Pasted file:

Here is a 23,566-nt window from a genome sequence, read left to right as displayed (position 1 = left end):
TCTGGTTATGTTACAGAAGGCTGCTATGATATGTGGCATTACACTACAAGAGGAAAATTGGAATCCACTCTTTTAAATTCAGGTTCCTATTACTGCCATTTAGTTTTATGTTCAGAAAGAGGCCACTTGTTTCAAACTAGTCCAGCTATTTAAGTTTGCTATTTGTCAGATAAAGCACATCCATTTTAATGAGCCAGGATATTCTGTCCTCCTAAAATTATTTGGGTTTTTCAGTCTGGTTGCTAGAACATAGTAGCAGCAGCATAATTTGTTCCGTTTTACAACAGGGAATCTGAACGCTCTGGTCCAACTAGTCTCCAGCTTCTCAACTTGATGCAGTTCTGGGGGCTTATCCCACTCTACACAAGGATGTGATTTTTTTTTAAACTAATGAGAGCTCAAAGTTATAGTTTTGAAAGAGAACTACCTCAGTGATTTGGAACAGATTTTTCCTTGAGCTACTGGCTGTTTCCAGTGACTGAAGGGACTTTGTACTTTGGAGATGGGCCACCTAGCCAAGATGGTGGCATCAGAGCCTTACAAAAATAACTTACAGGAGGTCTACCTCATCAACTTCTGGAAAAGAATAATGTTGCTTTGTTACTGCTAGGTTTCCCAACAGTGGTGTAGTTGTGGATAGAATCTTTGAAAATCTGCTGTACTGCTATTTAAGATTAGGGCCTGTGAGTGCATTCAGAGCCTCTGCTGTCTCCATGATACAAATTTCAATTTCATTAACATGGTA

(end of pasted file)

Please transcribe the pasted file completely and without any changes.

Here is a 23,566-nt window from a genome sequence, read left to right as displayed (position 1 = left end):
TCTGGTTATGTTACAGAAGGCTGCTATGATATGTGGCATTACACTACAAGAGGAAAATTGGAATCCACTCTTTTAAATTCAGGTTCCTATTACTGCCATTTAGTTTTATGTTCAGAAAGAGGCCACTTGTTTCAAACTAGTCCAGCTATTTAAGTTTGCTATTTGTCAGATAAAGCACATCCATTTTAATGAGCCAGGATATTCTGTCCTCCTAAAATTATTTGGGTTTTTCAGTCTGGTTGCTAGAACATAGTAGCAGCAGCATAATTTGTTCCGTTTTACAACAGGGAATCTGAACGCTCTGGTCCAACTAGTCTCCAGCTTCTCAACTTGATGCAGTTCTGGGGGCTTATCCCACTCTACACAAGGATGTGATTTTTTTTTAAACTAATGAGAGCTCAAAGTTATAGTTTTGAAAGAGAACTACCTCAGTGATTTGGAACAGATTTTTCCTTGAGCTACTGGCTGTTTCCAGTGACTGAAGGGACTTTGTACTTTGGAGATGGGCCACCTAGCCAAGATGGTGGCATCAGAGCCTTACAAAAATAACTTACAGGAGGTCTACCTCATCAACTTCTGGAAAAGAATAATGTTGCTTTGTTACTGCTAGGTTTCCCAACAGTGGTGTAGTTGTGGATAGAATCTTTGAAAATCTGCTGTACTGCTATTTAAGATTAGGGCCTGTGAGTGCATTCAGAGCCTCTGCTGTCTCCATGATACAAATTTCAATTTCATTAACATGGTA